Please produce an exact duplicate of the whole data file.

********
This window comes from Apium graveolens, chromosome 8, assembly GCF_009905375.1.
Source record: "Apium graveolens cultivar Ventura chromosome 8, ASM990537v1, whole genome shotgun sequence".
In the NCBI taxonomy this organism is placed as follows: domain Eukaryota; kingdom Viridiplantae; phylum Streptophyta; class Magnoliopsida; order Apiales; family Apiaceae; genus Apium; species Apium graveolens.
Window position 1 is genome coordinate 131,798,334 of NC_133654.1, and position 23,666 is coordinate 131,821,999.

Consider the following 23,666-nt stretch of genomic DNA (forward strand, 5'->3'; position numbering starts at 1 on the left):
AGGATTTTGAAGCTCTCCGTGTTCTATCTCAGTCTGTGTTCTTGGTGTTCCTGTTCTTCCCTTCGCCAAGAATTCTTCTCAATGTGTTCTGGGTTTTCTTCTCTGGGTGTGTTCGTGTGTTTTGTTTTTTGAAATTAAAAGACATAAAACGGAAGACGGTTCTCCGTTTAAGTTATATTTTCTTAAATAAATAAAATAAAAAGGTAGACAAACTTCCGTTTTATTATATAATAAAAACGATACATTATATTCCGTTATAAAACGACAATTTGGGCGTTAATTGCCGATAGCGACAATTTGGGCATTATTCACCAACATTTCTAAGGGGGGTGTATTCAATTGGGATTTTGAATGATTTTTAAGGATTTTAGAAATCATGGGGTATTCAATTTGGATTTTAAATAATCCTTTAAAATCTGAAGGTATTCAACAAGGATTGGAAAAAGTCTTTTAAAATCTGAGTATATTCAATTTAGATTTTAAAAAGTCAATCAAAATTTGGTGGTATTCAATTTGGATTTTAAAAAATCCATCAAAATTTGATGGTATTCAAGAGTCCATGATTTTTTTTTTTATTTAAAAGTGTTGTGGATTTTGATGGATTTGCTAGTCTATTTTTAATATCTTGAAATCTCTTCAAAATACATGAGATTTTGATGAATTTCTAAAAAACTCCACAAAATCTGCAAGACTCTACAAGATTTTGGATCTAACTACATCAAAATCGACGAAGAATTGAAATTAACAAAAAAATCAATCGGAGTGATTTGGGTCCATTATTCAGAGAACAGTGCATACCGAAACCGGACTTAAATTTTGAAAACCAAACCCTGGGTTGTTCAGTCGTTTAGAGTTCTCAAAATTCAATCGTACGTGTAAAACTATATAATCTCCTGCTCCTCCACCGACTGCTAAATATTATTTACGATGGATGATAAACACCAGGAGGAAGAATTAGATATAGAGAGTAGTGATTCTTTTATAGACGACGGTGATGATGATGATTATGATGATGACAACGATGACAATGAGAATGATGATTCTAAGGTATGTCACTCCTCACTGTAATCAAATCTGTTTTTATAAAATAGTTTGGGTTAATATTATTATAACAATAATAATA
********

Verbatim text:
This window comes from Apium graveolens, chromosome 8, assembly GCF_009905375.1.
Source record: "Apium graveolens cultivar Ventura chromosome 8, ASM990537v1, whole genome shotgun sequence".
In the NCBI taxonomy this organism is placed as follows: domain Eukaryota; kingdom Viridiplantae; phylum Streptophyta; class Magnoliopsida; order Apiales; family Apiaceae; genus Apium; species Apium graveolens.
Window position 1 is genome coordinate 131,798,334 of NC_133654.1, and position 23,666 is coordinate 131,821,999.

Consider the following 23,666-nt stretch of genomic DNA (forward strand, 5'->3'; position numbering starts at 1 on the left):
AGGATTTTGAAGCTCTCCGTGTTCTATCTCAGTCTGTGTTCTTGGTGTTCCTGTTCTTCCCTTCGCCAAGAATTCTTCTCAATGTGTTCTGGGTTTTCTTCTCTGGGTGTGTTCGTGTGTTTTGTTTTTTGAAATTAAAAGACATAAAACGGAAGACGGTTCTCCGTTTAAGTTATATTTTCTTAAATAAATAAAATAAAAAGGTAGACAAACTTCCGTTTTATTATATAATAAAAACGATACATTATATTCCGTTATAAAACGACAATTTGGGCGTTAATTGCCGATAGCGACAATTTGGGCATTATTCACCAACATTTCTAAGGGGGGTGTATTCAATTGGGATTTTGAATGATTTTTAAGGATTTTAGAAATCATGGGGTATTCAATTTGGATTTTAAATAATCCTTTAAAATCTGAAGGTATTCAACAAGGATTGGAAAAAGTCTTTTAAAATCTGAGTATATTCAATTTAGATTTTAAAAAGTCAATCAAAATTTGGTGGTATTCAATTTGGATTTTAAAAAATCCATCAAAATTTGATGGTATTCAAGAGTCCATGATTTTTTTTTTTATTTAAAAGTGTTGTGGATTTTGATGGATTTGCTAGTCTATTTTTAATATCTTGAAATCTCTTCAAAATACATGAGATTTTGATGAATTTCTAAAAAACTCCACAAAATCTGCAAGACTCTACAAGATTTTGGATCTAACTACATCAAAATCGACGAAGAATTGAAATTAACAAAAAAATCAATCGGAGTGATTTGGGTCCATTATTCAGAGAACAGTGCATACCGAAACCGGACTTAAATTTTGAAAACCAAACCCTGGGTTGTTCAGTCGTTTAGAGTTCTCAAAATTCAATCGTACGTGTAAAACTATATAATCTCCTGCTCCTCCACCGACTGCTAAATATTATTTACGATGGATGATAAACACCAGGAGGAAGAATTAGATATAGAGAGTAGTGATTCTTTTATAGACGACGGTGATGATGATGATTATGATGATGACAACGATGACAATGAGAATGATGATTCTAAGGTATGTCACTCCTCACTGTAATCAAATCTGTTTTTATAAAATAGTTTGGGTTAATATTATTATAACAATAATAATA